11. Diversity: A Corporate Campaign

    ERIC Educational Resources Information Center

    Akiyama, Diana D.

    2008-01-01

    In this article, the author calls for a "campaign" because she believes there is a need to build upon the successes of diversity initiatives with renewed commitment, in much the same way as capital campaigns build upon past successes and refocus campuses on their work. Just as a capital campaign invests in financial stability by stimulating…

  12. Project LEAN--lessons learned from a national social marketing campaign.

    PubMed Central

    Samuels, S E

    1993-01-01

    The Henry J. Kaiser Family Foundation initiated a social marketing campaign in 1987 to reduce the nation's risk for heart disease and some cancers. Consensus on recommendations for dietary change have stimulated the development of a variety of social marketing campaigns to promote behavior change. Project LEAN (Low-Fat Eating for America Now) is a national campaign whose goal is to reduce dietary fat consumption to 30 percent of total calories through public service advertising, publicity, and point-of-purchase programs in restaurants, supermarkets, and school and worksite cafeterias. The public service advertising reached 50 percent of the television viewing audience and the print publicity, more than 35 million readers. The toll-free hotline received more than 300,000 calls. Thirty-four organizations joined the foundation in partnership and raised $350,000 for collaborative activities. Thirteen States implemented local campaigns. Lessons have been learned about the use of the media, market segmentation, effective spokespersons, and successful partnerships. These lessons will be valuable to others planning social marketing campaigns on nutrition and other preventive behaviors. Images p48-a PMID:8434097

  13. Project LEAN--lessons learned from a national social marketing campaign.

    PubMed

    Samuels, S E

    1993-01-01

    The Henry J. Kaiser Family Foundation initiated a social marketing campaign in 1987 to reduce the nation's risk for heart disease and some cancers. Consensus on recommendations for dietary change have stimulated the development of a variety of social marketing campaigns to promote behavior change. Project LEAN (Low-Fat Eating for America Now) is a national campaign whose goal is to reduce dietary fat consumption to 30 percent of total calories through public service advertising, publicity, and point-of-purchase programs in restaurants, supermarkets, and school and worksite cafeterias. The public service advertising reached 50 percent of the television viewing audience and the print publicity, more than 35 million readers. The toll-free hotline received more than 300,000 calls. Thirty-four organizations joined the foundation in partnership and raised $350,000 for collaborative activities. Thirteen States implemented local campaigns. Lessons have been learned about the use of the media, market segmentation, effective spokespersons, and successful partnerships. These lessons will be valuable to others planning social marketing campaigns on nutrition and other preventive behaviors.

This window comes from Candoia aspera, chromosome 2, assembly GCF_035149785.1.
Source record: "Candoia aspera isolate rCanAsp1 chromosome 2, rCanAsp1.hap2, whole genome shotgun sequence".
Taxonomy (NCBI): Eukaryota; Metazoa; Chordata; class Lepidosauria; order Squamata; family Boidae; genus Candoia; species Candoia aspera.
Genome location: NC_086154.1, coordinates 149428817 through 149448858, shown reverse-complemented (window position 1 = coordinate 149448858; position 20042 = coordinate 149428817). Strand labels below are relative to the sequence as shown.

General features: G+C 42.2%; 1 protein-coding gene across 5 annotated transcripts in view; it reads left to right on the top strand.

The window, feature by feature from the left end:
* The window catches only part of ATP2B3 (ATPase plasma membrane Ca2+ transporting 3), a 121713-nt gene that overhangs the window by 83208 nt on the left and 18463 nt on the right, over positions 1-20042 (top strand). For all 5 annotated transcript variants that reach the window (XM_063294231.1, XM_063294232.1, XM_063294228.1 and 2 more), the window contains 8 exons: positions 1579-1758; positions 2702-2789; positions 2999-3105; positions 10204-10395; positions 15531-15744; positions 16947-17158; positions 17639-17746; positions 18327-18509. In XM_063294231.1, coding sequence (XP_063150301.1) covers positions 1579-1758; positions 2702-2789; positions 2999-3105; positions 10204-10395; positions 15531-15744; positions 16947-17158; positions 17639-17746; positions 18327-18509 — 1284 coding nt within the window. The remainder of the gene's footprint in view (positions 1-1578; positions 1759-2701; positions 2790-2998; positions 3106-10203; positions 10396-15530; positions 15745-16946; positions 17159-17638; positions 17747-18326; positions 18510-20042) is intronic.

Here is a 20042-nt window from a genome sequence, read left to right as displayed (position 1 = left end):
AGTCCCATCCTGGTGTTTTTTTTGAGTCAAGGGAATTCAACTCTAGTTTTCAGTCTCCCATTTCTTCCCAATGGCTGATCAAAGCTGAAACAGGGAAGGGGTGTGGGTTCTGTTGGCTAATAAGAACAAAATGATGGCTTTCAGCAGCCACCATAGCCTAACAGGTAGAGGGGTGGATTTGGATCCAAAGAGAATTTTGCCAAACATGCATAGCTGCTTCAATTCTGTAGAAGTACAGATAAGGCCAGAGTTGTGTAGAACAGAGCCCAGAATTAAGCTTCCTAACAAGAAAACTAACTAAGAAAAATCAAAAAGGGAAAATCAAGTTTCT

14. Reprieve for Thailand's AIDS campaign.

    PubMed

    Clements, A

    1992-07-25

    A promilitary coalition began to govern Thailand in March 1992. It reduced the budget for the original proposed national AIDS awareness campaign from 30 million British pounds to almost 15 million British pounds. The Ministry of Health professed that the campaign had exaggerated the problem of AIDS in Thailand and had damaged tourism. Yet prodemocracy demonstrations in Bangkok in which troops killed many protesters restored the politicians who started the AIDS campaign to power in May 1992. There were to remain in power until new elections in September 1992. In July, the Minister of Health, Mechai Viravaidya, said he would step down if the government did not completely restore the 30 million British pounds for the AIDS campaign. It then increased the budget to almost that amount. Mr. Viravaidya initiated Thailand's open policy on the AIDS crisis and was known as Mr. Condom. He claimed that at the present HIV prevalence rate, Thailand may have between 2-4 million HIV infected people by 2000. If the country would take on anti-AIDS efforts now, however, they could cut the spread of HIV by 75%. As of mid-1992, about 400,000 people living in Thailand were HIV positive. The AIDS campaign planned to sue the mass media to inform people about AIDS especially those in universities and schools and high risk occupational groups. The increasing number of construction workers in Bangkok and existing sex workers were a high risk occupational group. At the 2nd national seminar of AIDS, the Minister of Health reproached tourists who come to Thailand for its sex industry. He said that Thailand does not need the 1 billion British pounds they bring to Thailand annually, and Thais do not want their homeland to be referred to as the sex capital.